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Unemployment compensation provides a good example. It’s a lot like fire insurance. Nobody is sure whose house might burn down, so to prevent economic catastrophe if that happens, people pay insurance premiums each month into a fund. Then, if you’re unlucky and your house burns down, you draw on the insurance to prevent economic loss (in part or in full depending on the policy). 

As a result, instead of having one person face a huge loss, a large number of people share the costs.

Unemployment compensation is the same. Nobody is sure who might become unemployed in the future. It can happen suddenly and unexpectedly. So people pay into a fund each month, and those who are unlucky -- they lose jobs through no fault of their own -- draw on the fund to limit the economic damage.

In both cases, income flows from a large group of people paying for insurance to a smaller group with claims on the insurance as the costs are shared. But those premiums weren’t “taken” from people who got nothing in return and then redistributed to others. The premiums pay for insurance services -- protection against economic loss -- so they get something of value.

But why does the government provide these programs? Why not let the private sector provide the insurance?

Insurance markets are subject to well-known failures that in many cases prevent the private sector from providing coverage in sufficient quantities and at reasonable prices. In some cases, they prevent the private sector from providing insurance at all.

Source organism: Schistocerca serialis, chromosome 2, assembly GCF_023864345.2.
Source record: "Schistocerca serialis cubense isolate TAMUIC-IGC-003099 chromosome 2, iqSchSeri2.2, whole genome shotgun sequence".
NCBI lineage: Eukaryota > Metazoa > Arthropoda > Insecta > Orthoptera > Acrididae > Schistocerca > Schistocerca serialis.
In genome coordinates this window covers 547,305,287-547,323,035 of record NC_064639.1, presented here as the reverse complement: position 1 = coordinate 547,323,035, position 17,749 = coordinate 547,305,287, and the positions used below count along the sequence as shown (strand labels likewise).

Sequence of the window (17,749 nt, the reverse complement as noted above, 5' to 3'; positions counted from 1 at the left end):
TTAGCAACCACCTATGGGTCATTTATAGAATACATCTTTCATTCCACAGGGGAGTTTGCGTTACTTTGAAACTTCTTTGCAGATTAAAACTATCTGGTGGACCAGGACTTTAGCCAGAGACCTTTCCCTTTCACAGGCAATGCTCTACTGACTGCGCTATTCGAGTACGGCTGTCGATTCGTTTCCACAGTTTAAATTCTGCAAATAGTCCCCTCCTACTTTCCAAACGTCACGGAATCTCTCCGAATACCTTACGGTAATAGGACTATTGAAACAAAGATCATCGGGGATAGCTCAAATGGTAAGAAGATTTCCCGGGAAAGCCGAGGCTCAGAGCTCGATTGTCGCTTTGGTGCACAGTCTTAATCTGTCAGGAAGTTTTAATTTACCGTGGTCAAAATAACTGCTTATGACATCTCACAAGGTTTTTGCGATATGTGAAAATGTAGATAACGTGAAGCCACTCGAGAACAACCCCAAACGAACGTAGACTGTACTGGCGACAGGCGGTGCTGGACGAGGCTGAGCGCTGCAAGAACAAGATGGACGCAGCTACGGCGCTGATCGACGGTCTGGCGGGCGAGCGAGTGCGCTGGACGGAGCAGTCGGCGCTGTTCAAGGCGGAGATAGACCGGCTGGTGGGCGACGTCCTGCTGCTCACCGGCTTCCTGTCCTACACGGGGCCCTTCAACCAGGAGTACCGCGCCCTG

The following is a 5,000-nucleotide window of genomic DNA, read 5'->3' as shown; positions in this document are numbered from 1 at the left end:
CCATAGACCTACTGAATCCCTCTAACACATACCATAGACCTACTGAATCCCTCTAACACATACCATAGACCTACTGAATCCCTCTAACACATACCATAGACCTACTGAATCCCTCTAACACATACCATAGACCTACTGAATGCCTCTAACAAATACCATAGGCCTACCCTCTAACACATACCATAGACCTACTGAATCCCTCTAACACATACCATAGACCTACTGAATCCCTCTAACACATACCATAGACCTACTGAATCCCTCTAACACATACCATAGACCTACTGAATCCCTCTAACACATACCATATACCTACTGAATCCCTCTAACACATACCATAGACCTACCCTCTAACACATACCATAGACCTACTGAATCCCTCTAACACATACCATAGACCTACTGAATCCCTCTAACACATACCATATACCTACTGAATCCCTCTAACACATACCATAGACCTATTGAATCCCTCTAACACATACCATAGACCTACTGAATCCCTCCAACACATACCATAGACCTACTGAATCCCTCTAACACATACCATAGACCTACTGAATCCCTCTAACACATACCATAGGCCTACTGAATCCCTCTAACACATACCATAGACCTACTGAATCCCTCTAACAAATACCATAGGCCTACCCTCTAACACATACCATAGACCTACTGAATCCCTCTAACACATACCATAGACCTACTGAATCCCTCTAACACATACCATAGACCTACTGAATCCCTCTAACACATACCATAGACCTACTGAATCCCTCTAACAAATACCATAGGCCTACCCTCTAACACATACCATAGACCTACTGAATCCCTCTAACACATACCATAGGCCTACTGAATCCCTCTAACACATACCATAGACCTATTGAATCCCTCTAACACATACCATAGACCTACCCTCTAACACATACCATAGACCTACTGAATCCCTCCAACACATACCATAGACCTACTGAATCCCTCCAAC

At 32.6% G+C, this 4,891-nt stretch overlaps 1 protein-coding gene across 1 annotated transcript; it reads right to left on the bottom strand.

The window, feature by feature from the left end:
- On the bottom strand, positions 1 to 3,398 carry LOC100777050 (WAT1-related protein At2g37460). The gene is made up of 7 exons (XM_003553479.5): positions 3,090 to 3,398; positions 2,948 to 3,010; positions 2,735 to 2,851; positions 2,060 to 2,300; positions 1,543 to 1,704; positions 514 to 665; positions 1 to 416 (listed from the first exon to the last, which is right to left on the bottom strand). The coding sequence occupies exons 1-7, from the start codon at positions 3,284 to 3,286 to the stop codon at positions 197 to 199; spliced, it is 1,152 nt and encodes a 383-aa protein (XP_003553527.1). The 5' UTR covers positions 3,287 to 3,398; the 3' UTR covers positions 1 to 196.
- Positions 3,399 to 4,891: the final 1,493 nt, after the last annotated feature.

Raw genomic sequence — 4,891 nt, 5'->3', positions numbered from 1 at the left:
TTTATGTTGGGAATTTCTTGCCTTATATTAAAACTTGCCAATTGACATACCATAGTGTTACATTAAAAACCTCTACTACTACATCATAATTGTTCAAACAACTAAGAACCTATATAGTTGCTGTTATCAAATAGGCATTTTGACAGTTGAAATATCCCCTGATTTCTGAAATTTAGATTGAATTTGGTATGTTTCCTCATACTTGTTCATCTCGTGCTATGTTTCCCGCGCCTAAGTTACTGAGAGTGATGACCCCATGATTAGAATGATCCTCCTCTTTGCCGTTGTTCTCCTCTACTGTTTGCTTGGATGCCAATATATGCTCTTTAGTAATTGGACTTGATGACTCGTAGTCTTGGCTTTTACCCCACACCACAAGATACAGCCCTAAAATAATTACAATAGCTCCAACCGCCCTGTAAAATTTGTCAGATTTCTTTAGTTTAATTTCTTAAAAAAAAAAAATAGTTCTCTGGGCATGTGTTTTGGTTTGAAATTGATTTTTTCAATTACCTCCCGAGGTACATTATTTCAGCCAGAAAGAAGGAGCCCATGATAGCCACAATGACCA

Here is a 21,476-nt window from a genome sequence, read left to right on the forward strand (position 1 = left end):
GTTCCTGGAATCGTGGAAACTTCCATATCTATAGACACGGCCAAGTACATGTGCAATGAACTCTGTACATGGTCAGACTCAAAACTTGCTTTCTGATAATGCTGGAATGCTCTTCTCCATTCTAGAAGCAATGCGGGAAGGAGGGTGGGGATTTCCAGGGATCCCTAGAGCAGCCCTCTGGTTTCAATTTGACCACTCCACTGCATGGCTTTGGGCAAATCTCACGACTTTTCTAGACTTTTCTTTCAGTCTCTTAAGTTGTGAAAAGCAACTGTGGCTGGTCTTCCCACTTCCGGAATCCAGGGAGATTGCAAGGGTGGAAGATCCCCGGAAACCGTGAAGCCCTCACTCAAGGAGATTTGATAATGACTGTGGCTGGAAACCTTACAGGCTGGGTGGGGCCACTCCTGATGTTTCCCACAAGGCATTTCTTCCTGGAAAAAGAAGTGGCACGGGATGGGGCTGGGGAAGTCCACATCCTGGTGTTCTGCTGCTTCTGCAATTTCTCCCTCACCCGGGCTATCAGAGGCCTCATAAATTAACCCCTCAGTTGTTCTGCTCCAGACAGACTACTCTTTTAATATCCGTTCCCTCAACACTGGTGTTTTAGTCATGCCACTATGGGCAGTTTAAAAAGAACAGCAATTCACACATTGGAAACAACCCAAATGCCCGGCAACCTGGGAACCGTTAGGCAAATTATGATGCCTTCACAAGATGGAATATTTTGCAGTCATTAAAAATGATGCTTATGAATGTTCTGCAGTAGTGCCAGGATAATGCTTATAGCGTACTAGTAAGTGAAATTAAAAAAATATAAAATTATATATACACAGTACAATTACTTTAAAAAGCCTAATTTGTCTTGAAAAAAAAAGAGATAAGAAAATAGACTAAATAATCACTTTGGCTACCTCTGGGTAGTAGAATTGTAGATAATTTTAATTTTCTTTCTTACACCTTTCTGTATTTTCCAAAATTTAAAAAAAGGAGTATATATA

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Sometimes these market failures can be fixed through government regulation, or the private sector can design its own fixes. For example, deductibles overcome a problem known as “moral hazard” -- the idea that people are more likely to take risks when they’re insured. If every small dent in your car can be fixed for free, what incentive is there to avoid small risks that might damage the car? Making people pay for minor damage themselves through deductibles gives them the incentive to be careful.

But sometimes the market failures are so severe that the best solution is for the government to provide the insurance. That’s the case, for example, with Social Security (it’s possible to find economists who disagree and advocate Social Security privatization, but even then it would need to be heavily regulated).

The problem with retirement insurance is that most people won’t buy it in sufficient quantities to prevent the risk of poverty in old age. They either choose to spend their tight budgets on other things, prioritizing immediate needs over a distant future, or they understand that society is unlikely to allow them to starve homeless on the streets. They’ll be taken care of, at least minimally, regardless of whether they have retirement savings.